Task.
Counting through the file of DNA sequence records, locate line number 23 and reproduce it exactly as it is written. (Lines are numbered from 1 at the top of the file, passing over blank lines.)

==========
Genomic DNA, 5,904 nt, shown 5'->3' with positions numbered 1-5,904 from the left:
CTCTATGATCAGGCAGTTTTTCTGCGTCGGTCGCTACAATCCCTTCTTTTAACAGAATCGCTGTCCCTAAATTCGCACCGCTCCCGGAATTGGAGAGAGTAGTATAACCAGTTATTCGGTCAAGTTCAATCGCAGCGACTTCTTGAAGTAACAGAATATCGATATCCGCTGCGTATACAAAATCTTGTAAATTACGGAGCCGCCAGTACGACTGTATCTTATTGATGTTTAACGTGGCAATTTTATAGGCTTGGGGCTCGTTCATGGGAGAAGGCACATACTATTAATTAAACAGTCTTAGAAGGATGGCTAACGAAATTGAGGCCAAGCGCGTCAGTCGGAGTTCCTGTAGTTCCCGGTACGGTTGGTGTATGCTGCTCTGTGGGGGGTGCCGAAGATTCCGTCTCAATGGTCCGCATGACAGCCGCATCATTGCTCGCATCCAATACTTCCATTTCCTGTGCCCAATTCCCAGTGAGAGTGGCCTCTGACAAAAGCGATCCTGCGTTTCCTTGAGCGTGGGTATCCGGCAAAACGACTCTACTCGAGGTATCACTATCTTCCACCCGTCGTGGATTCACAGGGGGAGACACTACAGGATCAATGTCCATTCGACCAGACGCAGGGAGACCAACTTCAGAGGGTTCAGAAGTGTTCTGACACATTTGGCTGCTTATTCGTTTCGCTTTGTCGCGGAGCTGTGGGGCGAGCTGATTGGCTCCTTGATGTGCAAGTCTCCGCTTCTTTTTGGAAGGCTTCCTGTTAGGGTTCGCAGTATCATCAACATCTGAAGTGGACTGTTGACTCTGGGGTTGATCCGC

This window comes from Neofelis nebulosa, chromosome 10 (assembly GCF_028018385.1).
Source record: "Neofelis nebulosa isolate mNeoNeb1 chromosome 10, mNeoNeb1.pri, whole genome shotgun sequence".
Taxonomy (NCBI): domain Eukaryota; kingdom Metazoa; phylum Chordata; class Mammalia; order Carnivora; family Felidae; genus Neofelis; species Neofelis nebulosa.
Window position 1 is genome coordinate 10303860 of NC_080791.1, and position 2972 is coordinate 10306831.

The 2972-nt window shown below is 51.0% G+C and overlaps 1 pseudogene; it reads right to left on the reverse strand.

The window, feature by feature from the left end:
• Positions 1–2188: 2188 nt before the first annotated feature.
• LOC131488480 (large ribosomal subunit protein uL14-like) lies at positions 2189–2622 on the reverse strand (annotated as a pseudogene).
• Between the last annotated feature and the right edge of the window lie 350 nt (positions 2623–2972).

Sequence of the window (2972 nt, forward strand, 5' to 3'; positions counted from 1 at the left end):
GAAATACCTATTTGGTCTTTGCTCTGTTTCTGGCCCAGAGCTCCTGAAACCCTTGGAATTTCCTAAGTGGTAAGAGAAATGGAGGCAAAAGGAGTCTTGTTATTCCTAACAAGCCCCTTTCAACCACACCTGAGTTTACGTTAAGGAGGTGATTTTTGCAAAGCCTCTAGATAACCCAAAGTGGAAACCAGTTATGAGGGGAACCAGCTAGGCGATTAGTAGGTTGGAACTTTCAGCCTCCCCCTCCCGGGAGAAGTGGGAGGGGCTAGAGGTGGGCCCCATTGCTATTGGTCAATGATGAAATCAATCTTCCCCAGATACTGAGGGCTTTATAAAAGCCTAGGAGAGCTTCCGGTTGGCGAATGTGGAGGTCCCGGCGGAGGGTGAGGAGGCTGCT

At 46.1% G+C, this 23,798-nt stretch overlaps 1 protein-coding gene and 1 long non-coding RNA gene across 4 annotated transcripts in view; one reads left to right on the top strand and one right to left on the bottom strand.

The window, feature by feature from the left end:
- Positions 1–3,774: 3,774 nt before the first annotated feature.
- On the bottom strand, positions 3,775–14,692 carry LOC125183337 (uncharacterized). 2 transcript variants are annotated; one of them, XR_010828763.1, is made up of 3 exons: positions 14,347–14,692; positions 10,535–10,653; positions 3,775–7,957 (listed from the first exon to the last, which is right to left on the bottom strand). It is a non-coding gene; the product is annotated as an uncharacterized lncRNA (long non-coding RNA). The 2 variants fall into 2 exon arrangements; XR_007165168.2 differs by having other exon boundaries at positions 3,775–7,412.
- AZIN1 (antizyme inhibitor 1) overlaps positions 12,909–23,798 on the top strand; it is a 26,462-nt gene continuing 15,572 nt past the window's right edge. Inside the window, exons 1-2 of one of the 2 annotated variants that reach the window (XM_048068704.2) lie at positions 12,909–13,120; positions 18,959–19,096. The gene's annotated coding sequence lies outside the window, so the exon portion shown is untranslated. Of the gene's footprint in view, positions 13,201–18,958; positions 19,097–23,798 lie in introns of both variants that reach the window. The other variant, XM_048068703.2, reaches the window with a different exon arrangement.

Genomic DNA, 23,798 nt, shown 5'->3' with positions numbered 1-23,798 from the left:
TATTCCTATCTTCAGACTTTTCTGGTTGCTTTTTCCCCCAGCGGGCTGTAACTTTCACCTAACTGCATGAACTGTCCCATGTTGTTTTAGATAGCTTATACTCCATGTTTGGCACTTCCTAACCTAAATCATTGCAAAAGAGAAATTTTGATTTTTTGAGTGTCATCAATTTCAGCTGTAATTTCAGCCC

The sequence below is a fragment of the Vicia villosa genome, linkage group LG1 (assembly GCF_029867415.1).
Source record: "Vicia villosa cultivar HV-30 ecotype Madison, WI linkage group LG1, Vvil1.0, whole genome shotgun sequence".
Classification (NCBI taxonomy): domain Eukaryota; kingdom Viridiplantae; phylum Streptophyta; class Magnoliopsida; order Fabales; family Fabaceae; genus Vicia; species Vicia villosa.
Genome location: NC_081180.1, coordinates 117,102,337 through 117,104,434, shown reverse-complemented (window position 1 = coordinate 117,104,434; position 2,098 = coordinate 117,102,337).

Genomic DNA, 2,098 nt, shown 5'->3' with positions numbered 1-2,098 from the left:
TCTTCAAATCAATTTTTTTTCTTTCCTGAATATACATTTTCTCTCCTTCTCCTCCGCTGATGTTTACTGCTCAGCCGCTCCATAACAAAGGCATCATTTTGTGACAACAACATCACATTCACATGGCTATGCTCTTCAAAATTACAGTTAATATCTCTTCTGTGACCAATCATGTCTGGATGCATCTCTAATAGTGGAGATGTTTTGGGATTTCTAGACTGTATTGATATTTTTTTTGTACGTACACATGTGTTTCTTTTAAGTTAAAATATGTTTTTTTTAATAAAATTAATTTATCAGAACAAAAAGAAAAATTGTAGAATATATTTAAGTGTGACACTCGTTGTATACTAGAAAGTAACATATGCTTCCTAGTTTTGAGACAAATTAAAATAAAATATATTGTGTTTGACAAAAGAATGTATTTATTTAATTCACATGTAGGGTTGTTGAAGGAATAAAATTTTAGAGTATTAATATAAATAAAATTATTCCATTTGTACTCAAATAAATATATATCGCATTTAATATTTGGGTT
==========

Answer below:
Classification (NCBI taxonomy): domain Eukaryota; kingdom Viridiplantae; phylum Streptophyta; class Magnoliopsida; order Fabales; family Fabaceae; genus Vicia; species Vicia villosa.